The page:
FRIDAY 20 APR 2012 2:12 PM


Speculation that the Department of Culture, Media and Sport (DCMS) will be abolished after the Olympics poses doubt over the future regulation of the communications industry.

It is suggested that the media sector will become part of Department for Business, Innovation & Skills (BIS), while other departments split between local councils and the Department of Health.

Harriet Harman’s article in the Evening Standard last night stated that there are “well-sourced rumours in Westminster” that the DCMS is no longer needed, but the suitability of the BIS to handle issues plaguing the media sector raises a number of questions.

Jim Rothwell, associate director at Insight Public Affairs says: “On the one hand, were the departmental responsibilities of DCMS to be subsumed within other parts of Government, with those for the creative industries moved to BIS, they would end up being sponsored by a Department with far greater political clout and weight – arguably a good thing.

“On the other, the creative industries would collectively go from being a big fish within a relatively small Departmental pond where they have well-established institutional relationships, to a much larger pool fighting for Ministerial interest and attention.”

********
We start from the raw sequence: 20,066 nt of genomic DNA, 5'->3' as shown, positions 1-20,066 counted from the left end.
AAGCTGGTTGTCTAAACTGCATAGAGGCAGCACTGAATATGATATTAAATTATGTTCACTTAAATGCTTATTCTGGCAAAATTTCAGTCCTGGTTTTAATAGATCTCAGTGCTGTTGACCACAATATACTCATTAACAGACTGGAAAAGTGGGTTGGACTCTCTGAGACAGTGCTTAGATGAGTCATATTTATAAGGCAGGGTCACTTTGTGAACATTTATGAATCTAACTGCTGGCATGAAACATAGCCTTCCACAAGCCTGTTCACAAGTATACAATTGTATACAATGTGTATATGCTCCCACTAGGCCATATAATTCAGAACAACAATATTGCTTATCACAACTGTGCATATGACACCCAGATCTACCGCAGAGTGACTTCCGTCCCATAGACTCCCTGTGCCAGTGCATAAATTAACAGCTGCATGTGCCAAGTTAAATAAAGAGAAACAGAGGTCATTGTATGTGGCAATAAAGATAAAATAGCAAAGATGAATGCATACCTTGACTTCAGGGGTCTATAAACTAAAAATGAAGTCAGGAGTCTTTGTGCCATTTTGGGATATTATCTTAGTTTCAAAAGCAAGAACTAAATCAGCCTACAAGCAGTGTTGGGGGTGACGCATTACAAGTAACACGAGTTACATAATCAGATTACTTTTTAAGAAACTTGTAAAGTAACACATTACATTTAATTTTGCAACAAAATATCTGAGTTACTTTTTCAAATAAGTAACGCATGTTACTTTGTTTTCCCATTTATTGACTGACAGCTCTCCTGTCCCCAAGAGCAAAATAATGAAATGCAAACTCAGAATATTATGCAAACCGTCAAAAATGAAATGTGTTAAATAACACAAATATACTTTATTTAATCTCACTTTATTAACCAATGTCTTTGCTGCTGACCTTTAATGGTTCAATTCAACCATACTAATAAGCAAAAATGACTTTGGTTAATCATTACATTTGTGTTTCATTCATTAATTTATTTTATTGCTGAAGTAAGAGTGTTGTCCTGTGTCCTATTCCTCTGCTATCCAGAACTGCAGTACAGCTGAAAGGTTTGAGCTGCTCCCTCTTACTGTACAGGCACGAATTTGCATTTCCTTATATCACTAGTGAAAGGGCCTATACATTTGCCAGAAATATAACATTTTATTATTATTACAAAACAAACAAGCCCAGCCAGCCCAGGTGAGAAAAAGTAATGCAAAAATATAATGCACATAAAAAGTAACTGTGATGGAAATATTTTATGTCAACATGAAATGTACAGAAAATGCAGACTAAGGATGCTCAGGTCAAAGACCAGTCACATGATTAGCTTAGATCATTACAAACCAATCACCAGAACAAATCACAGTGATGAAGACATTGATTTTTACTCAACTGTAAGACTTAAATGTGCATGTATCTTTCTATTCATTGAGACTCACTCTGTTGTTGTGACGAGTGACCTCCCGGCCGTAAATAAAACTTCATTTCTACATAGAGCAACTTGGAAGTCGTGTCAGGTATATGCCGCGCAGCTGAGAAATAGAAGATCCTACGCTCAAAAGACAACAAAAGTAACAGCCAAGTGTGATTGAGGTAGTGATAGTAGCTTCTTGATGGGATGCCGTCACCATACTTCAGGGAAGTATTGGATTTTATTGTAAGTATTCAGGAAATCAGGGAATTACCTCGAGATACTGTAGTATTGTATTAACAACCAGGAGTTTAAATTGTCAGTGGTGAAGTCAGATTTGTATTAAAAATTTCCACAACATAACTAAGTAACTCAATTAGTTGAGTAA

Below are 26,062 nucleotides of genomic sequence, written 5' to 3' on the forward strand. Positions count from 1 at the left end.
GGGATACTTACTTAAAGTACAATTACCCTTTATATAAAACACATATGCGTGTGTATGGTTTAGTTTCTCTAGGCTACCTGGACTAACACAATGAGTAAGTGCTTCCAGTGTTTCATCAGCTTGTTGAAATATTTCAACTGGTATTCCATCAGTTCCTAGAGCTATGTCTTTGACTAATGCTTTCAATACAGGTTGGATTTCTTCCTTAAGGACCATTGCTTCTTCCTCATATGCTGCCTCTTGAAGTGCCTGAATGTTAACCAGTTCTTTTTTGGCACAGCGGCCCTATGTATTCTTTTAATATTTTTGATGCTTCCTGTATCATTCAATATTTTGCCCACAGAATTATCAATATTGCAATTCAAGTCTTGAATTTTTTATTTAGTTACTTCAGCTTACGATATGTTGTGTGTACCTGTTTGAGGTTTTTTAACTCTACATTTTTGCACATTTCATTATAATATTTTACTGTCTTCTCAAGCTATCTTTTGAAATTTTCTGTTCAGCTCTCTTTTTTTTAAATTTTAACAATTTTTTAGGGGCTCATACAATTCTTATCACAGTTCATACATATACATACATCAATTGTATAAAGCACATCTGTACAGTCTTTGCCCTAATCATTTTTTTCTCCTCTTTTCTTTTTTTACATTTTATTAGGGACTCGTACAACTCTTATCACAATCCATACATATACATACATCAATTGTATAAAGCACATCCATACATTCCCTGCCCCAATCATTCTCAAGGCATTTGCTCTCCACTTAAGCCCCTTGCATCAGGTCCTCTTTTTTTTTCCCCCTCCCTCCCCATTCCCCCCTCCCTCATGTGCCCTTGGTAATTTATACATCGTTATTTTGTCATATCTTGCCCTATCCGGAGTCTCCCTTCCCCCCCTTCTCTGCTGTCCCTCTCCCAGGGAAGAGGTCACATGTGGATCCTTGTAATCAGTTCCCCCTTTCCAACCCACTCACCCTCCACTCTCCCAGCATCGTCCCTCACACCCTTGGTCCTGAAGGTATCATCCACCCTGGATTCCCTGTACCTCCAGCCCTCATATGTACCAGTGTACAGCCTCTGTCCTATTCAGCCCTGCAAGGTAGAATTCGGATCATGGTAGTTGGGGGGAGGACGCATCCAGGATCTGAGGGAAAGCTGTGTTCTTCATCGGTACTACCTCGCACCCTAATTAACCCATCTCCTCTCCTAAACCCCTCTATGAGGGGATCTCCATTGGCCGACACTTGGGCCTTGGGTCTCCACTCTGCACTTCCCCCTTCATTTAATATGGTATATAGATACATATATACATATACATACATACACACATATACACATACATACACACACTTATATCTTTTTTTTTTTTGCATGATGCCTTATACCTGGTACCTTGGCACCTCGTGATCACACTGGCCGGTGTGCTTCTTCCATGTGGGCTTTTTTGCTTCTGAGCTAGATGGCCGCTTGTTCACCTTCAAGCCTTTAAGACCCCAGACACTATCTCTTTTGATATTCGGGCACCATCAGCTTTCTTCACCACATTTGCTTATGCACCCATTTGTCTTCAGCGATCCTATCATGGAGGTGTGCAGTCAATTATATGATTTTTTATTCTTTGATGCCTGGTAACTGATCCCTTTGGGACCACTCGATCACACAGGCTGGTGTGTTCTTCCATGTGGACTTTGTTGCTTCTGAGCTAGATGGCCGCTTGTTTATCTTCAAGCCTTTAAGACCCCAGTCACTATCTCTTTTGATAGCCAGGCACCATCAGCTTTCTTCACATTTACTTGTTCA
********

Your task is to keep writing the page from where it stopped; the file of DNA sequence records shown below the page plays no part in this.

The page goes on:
DCMS has consistently supported creative apprenticeships, particularly within the PR industry. A report by Frontier Economics shows the communications sector contributes £50bn to the economy, accounting for some 4.1 per cent of UK Gross Value Added.

Supporters of the speculated closure look to the savings that could be made. The Institute of Economic Affairs reported that closing down the DCMS could save around £1.6bn, if all spending ceased.

This would give the government the scope for tax cuts, such as reducing the rate of corporation tax by a further 2%, to the same as the basic rate of income tax.

While the future status of the DCMS remains ambiguous, its website states the following with regard to the Communications Review:

“The Government is undertaking a wide-scale review of the regulatory framework supporting the UK communications sector. The review will focus on establishing ways in which the Government can drive growth and innovation in the sector.

Our aim is to strip away unnecessary red tape and remove barriers to growth. The wider public interest will underpin the way we address these issues.”